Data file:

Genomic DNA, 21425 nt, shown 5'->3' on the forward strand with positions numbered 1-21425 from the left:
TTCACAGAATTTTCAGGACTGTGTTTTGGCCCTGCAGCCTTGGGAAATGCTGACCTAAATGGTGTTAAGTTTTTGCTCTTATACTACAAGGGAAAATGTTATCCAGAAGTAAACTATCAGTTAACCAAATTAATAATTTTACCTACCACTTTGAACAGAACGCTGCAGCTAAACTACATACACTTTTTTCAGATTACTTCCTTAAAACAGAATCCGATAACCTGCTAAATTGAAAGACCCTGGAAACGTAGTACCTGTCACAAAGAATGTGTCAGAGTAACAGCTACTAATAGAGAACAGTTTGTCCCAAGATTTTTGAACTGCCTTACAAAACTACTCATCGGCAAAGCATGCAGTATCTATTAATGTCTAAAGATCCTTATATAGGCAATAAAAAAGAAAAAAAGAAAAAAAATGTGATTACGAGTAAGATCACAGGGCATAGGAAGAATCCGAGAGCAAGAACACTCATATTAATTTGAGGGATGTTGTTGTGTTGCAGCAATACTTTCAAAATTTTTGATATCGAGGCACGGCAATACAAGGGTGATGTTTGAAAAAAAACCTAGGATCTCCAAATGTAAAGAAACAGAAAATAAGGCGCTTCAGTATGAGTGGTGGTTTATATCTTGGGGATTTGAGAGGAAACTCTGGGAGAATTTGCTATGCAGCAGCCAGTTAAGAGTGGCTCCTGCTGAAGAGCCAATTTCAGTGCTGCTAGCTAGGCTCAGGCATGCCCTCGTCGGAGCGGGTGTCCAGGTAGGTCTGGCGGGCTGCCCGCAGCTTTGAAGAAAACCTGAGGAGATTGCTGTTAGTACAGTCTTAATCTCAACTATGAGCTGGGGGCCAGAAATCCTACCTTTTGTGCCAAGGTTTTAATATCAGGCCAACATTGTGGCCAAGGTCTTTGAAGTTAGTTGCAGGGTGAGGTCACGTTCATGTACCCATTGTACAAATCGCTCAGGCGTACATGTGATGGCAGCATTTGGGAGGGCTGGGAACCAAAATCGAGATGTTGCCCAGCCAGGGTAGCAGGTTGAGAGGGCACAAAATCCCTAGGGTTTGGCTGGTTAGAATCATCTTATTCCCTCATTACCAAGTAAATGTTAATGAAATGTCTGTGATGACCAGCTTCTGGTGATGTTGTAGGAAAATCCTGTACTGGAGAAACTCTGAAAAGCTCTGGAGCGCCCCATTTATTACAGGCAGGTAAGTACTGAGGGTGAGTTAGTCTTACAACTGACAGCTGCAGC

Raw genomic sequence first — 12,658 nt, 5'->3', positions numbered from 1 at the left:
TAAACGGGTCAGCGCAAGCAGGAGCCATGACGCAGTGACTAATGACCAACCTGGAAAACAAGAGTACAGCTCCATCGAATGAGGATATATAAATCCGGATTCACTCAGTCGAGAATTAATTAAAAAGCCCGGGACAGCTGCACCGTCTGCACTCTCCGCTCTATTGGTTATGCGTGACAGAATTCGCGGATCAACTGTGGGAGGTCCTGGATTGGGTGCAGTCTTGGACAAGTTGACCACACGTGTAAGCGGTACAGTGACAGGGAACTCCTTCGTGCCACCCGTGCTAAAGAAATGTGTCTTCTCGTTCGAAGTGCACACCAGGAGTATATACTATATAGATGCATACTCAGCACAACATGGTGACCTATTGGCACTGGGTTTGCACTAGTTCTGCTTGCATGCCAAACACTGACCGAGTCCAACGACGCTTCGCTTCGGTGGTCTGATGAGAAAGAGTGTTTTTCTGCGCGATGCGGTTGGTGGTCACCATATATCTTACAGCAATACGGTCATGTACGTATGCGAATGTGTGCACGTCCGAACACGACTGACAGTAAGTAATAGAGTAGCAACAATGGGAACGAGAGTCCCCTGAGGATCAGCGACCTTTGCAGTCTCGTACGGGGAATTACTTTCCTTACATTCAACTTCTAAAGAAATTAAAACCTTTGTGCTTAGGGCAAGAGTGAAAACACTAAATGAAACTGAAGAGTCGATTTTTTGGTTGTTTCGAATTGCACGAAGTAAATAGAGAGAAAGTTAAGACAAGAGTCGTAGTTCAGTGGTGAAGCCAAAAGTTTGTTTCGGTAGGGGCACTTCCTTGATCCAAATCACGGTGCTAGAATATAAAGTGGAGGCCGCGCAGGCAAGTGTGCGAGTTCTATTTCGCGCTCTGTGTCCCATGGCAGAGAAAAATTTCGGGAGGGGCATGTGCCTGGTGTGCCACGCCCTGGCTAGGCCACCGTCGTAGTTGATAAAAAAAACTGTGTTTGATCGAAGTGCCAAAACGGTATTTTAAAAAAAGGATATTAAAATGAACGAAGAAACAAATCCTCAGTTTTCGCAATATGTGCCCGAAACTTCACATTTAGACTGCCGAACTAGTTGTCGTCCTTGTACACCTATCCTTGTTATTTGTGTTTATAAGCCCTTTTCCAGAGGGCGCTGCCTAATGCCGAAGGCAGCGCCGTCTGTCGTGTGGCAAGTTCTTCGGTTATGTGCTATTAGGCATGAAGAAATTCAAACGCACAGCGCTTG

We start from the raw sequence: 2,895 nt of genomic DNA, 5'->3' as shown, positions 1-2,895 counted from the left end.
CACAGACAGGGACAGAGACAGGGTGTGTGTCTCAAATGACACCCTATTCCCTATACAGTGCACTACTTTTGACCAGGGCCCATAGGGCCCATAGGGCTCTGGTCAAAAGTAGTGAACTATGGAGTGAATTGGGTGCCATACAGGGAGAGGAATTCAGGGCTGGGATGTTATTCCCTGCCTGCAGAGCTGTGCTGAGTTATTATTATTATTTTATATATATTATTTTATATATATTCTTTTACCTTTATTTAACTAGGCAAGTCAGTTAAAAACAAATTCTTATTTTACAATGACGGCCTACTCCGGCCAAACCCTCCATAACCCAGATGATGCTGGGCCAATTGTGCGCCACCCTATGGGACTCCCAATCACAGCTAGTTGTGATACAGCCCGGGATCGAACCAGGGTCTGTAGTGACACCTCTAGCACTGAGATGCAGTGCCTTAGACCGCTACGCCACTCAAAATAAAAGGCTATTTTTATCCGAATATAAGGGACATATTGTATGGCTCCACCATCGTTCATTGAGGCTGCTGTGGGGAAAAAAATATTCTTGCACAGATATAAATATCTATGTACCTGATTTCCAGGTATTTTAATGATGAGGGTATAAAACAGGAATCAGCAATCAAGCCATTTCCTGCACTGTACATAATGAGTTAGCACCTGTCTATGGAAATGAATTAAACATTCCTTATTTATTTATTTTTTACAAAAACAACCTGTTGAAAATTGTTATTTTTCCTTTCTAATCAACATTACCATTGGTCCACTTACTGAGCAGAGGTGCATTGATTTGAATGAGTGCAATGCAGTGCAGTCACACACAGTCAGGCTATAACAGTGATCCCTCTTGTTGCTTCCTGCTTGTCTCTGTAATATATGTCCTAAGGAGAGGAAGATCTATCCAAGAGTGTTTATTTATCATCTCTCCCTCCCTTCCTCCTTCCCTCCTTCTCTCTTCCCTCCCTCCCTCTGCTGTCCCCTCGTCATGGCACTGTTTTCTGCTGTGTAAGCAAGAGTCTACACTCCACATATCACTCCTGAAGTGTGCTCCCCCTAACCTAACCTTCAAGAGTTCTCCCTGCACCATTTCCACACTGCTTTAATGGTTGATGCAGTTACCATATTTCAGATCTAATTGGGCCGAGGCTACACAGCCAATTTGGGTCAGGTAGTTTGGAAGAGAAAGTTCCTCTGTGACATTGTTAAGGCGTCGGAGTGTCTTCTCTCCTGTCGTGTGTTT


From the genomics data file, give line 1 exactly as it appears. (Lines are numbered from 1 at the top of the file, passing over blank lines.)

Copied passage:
Genomic DNA, 21425 nt, shown 5'->3' on the forward strand with positions numbered 1-21425 from the left: